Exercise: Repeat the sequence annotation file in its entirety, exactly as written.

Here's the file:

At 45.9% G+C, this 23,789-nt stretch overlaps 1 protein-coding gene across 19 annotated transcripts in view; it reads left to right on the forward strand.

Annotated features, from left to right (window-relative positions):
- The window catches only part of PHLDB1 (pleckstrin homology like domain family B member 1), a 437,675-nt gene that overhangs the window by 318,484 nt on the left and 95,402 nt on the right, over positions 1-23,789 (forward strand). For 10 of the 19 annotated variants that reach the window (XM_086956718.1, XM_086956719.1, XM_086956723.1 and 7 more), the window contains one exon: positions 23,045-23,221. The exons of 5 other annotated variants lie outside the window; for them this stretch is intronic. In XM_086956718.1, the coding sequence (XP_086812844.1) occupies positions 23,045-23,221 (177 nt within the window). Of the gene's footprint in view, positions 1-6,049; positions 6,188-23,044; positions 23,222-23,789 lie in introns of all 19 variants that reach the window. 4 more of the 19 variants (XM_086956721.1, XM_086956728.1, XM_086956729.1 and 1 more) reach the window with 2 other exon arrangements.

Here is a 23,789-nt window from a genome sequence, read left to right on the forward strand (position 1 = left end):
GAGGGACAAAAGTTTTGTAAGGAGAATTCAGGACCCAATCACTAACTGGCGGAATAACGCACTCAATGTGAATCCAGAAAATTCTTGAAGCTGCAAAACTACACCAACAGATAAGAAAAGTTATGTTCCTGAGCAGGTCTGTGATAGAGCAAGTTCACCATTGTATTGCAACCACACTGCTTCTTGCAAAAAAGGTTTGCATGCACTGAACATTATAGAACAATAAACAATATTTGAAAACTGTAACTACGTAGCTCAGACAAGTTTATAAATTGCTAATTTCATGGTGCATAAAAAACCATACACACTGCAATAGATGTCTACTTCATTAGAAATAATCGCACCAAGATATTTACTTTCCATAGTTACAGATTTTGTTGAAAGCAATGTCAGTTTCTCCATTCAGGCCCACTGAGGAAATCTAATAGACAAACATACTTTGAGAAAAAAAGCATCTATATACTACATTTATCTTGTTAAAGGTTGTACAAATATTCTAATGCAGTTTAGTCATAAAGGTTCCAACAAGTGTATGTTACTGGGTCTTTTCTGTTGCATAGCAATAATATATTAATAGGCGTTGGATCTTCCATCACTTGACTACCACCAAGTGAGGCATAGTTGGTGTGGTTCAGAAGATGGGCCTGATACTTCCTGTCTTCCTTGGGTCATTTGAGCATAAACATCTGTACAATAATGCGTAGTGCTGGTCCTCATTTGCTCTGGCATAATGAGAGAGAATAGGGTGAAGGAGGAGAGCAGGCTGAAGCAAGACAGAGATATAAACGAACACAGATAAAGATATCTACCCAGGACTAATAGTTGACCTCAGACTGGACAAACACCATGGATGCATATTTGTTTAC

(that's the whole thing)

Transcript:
At 45.9% G+C, this 23,789-nt stretch overlaps 1 protein-coding gene across 19 annotated transcripts in view; it reads left to right on the forward strand.

Annotated features, from left to right (window-relative positions):
- The window catches only part of PHLDB1 (pleckstrin homology like domain family B member 1), a 437,675-nt gene that overhangs the window by 318,484 nt on the left and 95,402 nt on the right, over positions 1-23,789 (forward strand). For 10 of the 19 annotated variants that reach the window (XM_086956718.1, XM_086956719.1, XM_086956723.1 and 7 more), the window contains one exon: positions 23,045-23,221. The exons of 5 other annotated variants lie outside the window; for them this stretch is intronic. In XM_086956718.1, the coding sequence (XP_086812844.1) occupies positions 23,045-23,221 (177 nt within the window). Of the gene's footprint in view, positions 1-6,049; positions 6,188-23,044; positions 23,222-23,789 lie in introns of all 19 variants that reach the window. 4 more of the 19 variants (XM_086956721.1, XM_086956728.1, XM_086956729.1 and 1 more) reach the window with 2 other exon arrangements.

Here is a 23,789-nt window from a genome sequence, read left to right on the forward strand (position 1 = left end):
GAGGGACAAAAGTTTTGTAAGGAGAATTCAGGACCCAATCACTAACTGGCGGAATAACGCACTCAATGTGAATCCAGAAAATTCTTGAAGCTGCAAAACTACACCAACAGATAAGAAAAGTTATGTTCCTGAGCAGGTCTGTGATAGAGCAAGTTCACCATTGTATTGCAACCACACTGCTTCTTGCAAAAAAGGTTTGCATGCACTGAACATTATAGAACAATAAACAATATTTGAAAACTGTAACTACGTAGCTCAGACAAGTTTATAAATTGCTAATTTCATGGTGCATAAAAAACCATACACACTGCAATAGATGTCTACTTCATTAGAAATAATCGCACCAAGATATTTACTTTCCATAGTTACAGATTTTGTTGAAAGCAATGTCAGTTTCTCCATTCAGGCCCACTGAGGAAATCTAATAGACAAACATACTTTGAGAAAAAAAGCATCTATATACTACATTTATCTTGTTAAAGGTTGTACAAATATTCTAATGCAGTTTAGTCATAAAGGTTCCAACAAGTGTATGTTACTGGGTCTTTTCTGTTGCATAGCAATAATATATTAATAGGCGTTGGATCTTCCATCACTTGACTACCACCAAGTGAGGCATAGTTGGTGTGGTTCAGAAGATGGGCCTGATACTTCCTGTCTTCCTTGGGTCATTTGAGCATAAACATCTGTACAATAATGCGTAGTGCTGGTCCTCATTTGCTCTGGCATAATGAGAGAGAATAGGGTGAAGGAGGAGAGCAGGCTGAAGCAAGACAGAGATATAAACGAACACAGATAAAGATATCTACCCAGGACTAATAGTTGACCTCAGACTGGACAAACACCATGGATGCATATTTGTTTAC